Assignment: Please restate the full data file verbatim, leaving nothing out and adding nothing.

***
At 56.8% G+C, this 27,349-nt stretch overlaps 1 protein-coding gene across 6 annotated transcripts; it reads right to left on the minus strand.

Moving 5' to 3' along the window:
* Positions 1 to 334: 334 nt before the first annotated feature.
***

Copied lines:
At 56.8% G+C, this 27,349-nt stretch overlaps 1 protein-coding gene across 6 annotated transcripts; it reads right to left on the minus strand.

Moving 5' to 3' along the window:
* Positions 1 to 334: 334 nt before the first annotated feature.